STAFF WRITER JENNIFER FIERRO
MARBLE FALLS — If all goes according to plans recently unveiled at the Marble Falls Parks and Recreation Commission meeting, Lakeside Park will have a 400-foot sandy beach as early as next June. The beach would be located between Lake Marble Falls and Lakeside Pavilion.
Parks and Recreation Director Robert Moss presented drawings of the beach along with those of boat ramp improvements to Johnson Park and the Hays Addition during the June 4 commission meeting then to Marble Falls City Council during its June 5 meeting.
The plans, devised by engineering and architecture firm Halff Associates, gave city leaders an idea of how Phase 1A of a multi-phase park improvement plan will transform those areas.
The beach project has been on people’s minds for more than a decade.
“This gives you some idea as to the size of the beach,” Moss said in regard to the drawings. “If there’s anything about (this) phase that benefits the community, it’s the sandy beach. That’s the one thing (residents) have been asking for.”
Construction for Phase 1A, which is estimated to cost $3.3 million, is projected to begin in October and be completed by June 2019. The city plans to issue certificate of obligation bonds to cover the project costs. The city will use funds from Marble Falls Economic Development Corp., the Hotel Occupancy Tax, general city revenue, and the Tax Increment Reinvestment Zone to cover the bond debt.
Along with the Lakeside Park drawings, Moss presented conceptual drawings for the Johnson Park and Hays Addition boat ramps. The Hays Addition — also known as Racer’s Landing — ramp is located on Lakeshore Drive in the Pecan Valley area of the city.
Among the improved features are extended parking spots to hold vehicles with trailers, a roundabout at the Johnson Park ramp allowing better ingress and egress, and a uniquely shaped parking lot at the Racer’s Landing boat dock off Lakeshore Drive that helps boaters get in and out of the ramp while trying not to inconvenience nearby residents.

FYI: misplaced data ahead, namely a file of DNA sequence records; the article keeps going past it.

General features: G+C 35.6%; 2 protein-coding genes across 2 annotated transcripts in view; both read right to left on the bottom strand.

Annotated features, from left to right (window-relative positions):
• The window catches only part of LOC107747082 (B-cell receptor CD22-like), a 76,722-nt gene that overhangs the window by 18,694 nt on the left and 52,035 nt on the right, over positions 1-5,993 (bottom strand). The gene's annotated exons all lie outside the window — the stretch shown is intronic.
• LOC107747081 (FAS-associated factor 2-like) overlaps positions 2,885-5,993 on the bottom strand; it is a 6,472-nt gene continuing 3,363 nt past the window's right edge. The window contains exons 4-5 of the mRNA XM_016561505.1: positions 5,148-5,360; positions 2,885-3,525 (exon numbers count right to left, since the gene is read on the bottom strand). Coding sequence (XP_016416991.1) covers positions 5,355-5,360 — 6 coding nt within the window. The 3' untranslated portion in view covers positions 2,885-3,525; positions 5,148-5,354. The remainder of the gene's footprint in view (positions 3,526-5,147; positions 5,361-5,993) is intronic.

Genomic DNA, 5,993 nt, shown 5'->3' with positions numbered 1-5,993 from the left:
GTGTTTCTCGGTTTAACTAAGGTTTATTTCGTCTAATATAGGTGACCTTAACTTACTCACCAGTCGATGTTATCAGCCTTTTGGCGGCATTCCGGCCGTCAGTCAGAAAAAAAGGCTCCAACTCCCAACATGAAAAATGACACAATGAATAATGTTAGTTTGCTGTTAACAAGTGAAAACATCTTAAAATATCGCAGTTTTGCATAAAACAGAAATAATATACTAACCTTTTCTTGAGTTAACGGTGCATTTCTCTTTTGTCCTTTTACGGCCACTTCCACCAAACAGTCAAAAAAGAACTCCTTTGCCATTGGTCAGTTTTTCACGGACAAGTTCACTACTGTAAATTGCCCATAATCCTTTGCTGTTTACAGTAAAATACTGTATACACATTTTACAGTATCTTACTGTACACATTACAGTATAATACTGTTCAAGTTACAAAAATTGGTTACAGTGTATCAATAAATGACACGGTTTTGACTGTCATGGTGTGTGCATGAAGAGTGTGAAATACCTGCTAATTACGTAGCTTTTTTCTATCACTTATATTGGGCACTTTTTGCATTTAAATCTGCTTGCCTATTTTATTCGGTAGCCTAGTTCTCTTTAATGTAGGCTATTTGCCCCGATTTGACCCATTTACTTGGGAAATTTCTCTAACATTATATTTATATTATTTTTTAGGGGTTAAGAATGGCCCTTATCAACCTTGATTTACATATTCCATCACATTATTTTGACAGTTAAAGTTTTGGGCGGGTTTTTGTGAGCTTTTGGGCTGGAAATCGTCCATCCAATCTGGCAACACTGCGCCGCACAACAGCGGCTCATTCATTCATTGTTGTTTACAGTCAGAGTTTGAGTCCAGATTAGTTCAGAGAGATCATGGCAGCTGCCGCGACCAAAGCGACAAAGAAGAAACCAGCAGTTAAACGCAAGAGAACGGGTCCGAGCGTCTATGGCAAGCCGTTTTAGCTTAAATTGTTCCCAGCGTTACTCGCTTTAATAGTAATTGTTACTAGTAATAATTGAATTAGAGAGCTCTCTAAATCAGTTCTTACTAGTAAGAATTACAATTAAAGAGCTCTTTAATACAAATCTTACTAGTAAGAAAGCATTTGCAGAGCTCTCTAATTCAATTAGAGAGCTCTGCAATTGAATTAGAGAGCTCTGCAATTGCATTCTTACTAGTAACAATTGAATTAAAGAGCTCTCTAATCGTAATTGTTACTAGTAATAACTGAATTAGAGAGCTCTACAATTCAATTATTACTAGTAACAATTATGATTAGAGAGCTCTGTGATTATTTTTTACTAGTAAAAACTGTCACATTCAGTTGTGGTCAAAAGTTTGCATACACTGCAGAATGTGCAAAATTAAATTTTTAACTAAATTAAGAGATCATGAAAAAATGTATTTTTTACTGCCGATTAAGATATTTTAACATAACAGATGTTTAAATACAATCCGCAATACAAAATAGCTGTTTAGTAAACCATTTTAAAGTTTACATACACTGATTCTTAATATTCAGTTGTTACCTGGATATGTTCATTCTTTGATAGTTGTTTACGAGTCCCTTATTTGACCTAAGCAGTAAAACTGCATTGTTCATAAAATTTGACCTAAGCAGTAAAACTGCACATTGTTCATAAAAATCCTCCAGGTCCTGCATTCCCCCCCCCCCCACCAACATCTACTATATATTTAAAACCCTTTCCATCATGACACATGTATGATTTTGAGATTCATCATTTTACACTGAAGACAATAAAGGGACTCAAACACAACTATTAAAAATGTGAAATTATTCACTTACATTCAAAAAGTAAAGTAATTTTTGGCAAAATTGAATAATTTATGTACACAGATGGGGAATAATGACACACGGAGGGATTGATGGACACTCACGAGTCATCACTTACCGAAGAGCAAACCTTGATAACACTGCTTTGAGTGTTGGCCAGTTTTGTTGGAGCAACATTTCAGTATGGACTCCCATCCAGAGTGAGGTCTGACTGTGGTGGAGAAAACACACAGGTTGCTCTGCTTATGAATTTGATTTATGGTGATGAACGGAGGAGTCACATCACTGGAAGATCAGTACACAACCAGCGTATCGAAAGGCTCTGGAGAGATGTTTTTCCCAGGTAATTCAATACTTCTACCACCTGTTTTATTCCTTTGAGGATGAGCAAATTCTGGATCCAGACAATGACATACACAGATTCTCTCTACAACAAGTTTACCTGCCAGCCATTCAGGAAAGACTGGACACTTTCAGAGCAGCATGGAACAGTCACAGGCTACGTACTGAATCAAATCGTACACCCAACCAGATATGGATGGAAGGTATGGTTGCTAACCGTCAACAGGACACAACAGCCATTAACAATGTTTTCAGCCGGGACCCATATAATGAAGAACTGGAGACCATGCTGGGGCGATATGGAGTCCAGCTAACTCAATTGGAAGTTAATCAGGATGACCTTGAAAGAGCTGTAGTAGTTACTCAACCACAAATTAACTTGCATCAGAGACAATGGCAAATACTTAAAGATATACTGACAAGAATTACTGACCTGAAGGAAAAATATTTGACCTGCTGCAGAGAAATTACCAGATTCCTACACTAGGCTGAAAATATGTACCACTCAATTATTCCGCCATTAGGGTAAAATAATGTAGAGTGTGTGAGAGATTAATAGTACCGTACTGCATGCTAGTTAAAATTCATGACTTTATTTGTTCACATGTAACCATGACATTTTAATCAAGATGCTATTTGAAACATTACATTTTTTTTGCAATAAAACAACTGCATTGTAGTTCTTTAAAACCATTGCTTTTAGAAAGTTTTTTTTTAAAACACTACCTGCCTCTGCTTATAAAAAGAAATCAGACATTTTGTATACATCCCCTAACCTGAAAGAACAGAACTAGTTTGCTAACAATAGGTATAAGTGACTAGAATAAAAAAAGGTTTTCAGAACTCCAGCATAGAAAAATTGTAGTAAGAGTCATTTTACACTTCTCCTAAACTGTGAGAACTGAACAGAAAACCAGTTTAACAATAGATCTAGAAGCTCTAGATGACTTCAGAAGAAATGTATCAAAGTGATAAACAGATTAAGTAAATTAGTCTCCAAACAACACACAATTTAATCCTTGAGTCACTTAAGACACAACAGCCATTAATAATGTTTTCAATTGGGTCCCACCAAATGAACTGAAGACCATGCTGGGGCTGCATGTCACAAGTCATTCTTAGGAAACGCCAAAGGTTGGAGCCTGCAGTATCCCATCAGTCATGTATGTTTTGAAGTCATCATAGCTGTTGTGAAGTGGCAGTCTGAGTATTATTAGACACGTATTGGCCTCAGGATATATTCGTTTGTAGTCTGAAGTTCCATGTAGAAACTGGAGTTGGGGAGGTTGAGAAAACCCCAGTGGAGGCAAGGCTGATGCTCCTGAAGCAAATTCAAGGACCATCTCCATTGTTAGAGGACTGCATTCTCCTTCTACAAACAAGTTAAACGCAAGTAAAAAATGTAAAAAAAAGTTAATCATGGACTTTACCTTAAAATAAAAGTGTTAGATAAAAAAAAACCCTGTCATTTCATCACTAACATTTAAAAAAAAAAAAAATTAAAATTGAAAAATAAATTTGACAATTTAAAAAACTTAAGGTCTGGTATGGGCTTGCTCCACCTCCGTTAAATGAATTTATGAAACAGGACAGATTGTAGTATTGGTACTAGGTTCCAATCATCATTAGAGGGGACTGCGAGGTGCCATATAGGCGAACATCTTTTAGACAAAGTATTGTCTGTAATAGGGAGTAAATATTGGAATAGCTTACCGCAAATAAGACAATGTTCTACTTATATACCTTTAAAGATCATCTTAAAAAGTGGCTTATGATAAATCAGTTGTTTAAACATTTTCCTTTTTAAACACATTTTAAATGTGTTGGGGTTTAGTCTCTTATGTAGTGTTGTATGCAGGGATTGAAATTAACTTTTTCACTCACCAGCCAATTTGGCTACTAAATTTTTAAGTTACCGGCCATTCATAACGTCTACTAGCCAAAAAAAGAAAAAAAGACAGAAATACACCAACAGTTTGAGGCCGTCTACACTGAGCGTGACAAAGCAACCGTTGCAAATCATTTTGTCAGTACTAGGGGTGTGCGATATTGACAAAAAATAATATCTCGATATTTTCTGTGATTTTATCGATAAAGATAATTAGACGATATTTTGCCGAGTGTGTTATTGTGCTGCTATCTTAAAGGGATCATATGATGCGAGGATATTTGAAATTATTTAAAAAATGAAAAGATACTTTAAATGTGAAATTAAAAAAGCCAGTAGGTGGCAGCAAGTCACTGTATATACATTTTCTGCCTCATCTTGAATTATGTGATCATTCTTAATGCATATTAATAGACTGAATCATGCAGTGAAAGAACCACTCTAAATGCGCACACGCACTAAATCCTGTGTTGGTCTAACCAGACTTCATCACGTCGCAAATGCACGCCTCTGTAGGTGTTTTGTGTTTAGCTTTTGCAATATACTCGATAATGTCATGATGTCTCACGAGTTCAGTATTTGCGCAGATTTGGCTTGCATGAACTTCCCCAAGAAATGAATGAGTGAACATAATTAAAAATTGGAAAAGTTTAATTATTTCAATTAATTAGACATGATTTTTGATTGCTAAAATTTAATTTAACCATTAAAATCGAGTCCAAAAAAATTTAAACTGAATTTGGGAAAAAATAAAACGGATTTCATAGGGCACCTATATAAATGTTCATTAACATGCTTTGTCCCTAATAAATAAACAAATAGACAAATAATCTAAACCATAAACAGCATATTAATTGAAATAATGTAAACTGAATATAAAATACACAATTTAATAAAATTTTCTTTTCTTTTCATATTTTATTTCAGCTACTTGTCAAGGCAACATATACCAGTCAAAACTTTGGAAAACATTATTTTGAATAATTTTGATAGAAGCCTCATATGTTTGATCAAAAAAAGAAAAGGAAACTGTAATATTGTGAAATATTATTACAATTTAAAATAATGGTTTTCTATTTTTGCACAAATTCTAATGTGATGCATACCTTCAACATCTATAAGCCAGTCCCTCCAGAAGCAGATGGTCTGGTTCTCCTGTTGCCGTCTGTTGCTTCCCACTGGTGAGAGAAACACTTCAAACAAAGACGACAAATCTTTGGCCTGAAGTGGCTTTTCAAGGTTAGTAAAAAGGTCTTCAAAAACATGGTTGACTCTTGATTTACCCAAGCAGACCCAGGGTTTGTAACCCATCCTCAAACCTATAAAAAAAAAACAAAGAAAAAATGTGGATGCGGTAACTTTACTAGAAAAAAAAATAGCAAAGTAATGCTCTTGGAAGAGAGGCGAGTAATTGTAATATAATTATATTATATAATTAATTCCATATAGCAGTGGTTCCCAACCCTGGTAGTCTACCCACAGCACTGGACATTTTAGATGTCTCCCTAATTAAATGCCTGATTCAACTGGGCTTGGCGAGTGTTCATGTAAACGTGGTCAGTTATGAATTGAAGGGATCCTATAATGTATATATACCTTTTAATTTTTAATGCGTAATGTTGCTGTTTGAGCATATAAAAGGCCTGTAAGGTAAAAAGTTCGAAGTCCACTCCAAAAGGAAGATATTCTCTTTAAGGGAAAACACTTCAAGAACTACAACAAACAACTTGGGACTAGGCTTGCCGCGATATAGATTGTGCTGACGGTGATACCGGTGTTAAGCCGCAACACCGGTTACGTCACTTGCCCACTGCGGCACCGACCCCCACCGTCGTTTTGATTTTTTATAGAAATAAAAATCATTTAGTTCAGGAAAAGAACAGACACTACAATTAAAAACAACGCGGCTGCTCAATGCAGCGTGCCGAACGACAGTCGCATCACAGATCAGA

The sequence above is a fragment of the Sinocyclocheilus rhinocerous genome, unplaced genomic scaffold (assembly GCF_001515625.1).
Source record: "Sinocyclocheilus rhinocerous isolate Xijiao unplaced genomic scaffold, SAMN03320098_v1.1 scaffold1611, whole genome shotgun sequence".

The existing ramp at Johnson Park on Backbone Creek will remain in the same spot. The roundabout feature even allows the city to keep many of the pecan trees.
“The parking area and ramp we’ve modified for efficient parking and traffic flow,” Moss said.
Boaters can park at Johnson Park Ball Field when the spaces near the dock are full.
“It’s more obvious how you’re to park and utilize the space,” Moss said about Johnson Park ramp upgrades. “There’ll be signage that says that.”
The design at Racer’s Landing in the Pecan Valley subdivision features a couple of nice design elements. The driveway will extend off Trinity Street for safety reasons, making it easier for drivers towing vehicles to enter and exit. Drivers going in and out directly off Trinity Street will also minimize bright vehicle lights shining into nearby homes during the night or early morning hours.
Once the spaces are full at Racer’s Landing, boaters will park on the street like they’ve always done. The Racer’s Landing plans also include spaces for vehicles without trailers.
The ramp currently located at Lakeside Park will likely be closed at some point to make room for the proposed hotel and conference center.
Other improvements under Phase 1A include:
• the partial demolition of the Lakeside Park boat ramp for special event access;
• Lakeside Pavilion parking and a pedestrian walkway;
• trail and walkway improvements (approximately one-half mile);
• site furnishings and wayfinding signage
• landscape and irrigation;
• parking and pedestrian lighting as well as power for special events;
• on-site stormwater conveyance and water-quality facilities as required;
• on-site water utilities to serve proposed Phase 1A improvements and the swimming pool;
• future trailhead and lakeside restroom facilities;
• on-site dry utilities, including primary and secondary electric;
• and bulkhead improvements and water access from the existing boat ramp at Lakeside Park toward Hampton Inn.